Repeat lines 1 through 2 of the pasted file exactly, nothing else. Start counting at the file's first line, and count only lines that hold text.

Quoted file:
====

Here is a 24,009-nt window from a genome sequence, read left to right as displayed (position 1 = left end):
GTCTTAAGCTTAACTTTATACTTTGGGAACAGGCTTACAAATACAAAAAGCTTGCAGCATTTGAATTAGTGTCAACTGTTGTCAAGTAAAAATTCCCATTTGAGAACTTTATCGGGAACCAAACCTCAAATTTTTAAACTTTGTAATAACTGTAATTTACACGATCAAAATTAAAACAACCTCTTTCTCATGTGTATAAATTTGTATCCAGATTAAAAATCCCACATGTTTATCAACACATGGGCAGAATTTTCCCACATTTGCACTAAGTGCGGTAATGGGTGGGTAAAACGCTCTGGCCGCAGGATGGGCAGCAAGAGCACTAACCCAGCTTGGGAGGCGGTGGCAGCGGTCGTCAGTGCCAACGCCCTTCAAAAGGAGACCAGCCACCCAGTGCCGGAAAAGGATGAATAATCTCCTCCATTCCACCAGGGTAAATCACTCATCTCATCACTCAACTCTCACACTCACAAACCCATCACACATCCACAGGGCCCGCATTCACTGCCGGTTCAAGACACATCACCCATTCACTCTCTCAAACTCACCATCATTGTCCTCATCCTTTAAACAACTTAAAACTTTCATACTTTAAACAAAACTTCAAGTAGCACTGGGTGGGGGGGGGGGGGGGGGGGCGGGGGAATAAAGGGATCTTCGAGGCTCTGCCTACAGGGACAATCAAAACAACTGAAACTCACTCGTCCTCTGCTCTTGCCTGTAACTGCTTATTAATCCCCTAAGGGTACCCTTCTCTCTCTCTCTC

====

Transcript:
Here is a 24,009-nt window from a genome sequence, read left to right as displayed (position 1 = left end):
GTCTTAAGCTTAACTTTATACTTTGGGAACAGGCTTACAAATACAAAAAGCTTGCAGCATTTGAATTAGTGTCAACTGTTGTCAAGTAAAAATTCCCATTTGAGAACTTTATCGGGAACCAAACCTCAAATTTTTAAACTTTGTAATAACTGTAATTTACACGATCAAAATTAAAACAACCTCTTTCTCATGTGTATAAATTTGTATCCAGATTAAAAATCCCACATGTTTATCAACACATGGGCAGAATTTTCCCACATTTGCACTAAGTGCGGTAATGGGTGGGTAAAACGCTCTGGCCGCAGGATGGGCAGCAAGAGCACTAACCCAGCTTGGGAGGCGGTGGCAGCGGTCGTCAGTGCCAACGCCCTTCAAAAGGAGACCAGCCACCCAGTGCCGGAAAAGGATGAATAATCTCCTCCATTCCACCAGGGTAAATCACTCATCTCATCACTCAACTCTCACACTCACAAACCCATCACACATCCACAGGGCCCGCATTCACTGCCGGTTCAAGACACATCACCCATTCACTCTCTCAAACTCACCATCATTGTCCTCATCCTTTAAACAACTTAAAACTTTCATACTTTAAACAAAACTTCAAGTAGCACTGGGTGGGGGGGGGGGGGGGGGGGCGGGGGAATAAAGGGATCTTCGAGGCTCTGCCTACAGGGACAATCAAAACAACTGAAACTCACTCGTCCTCTGCTCTTGCCTGTAACTGCTTATTAATCCCCTAAGGGTACCCTTCTCTCTCTCTCTC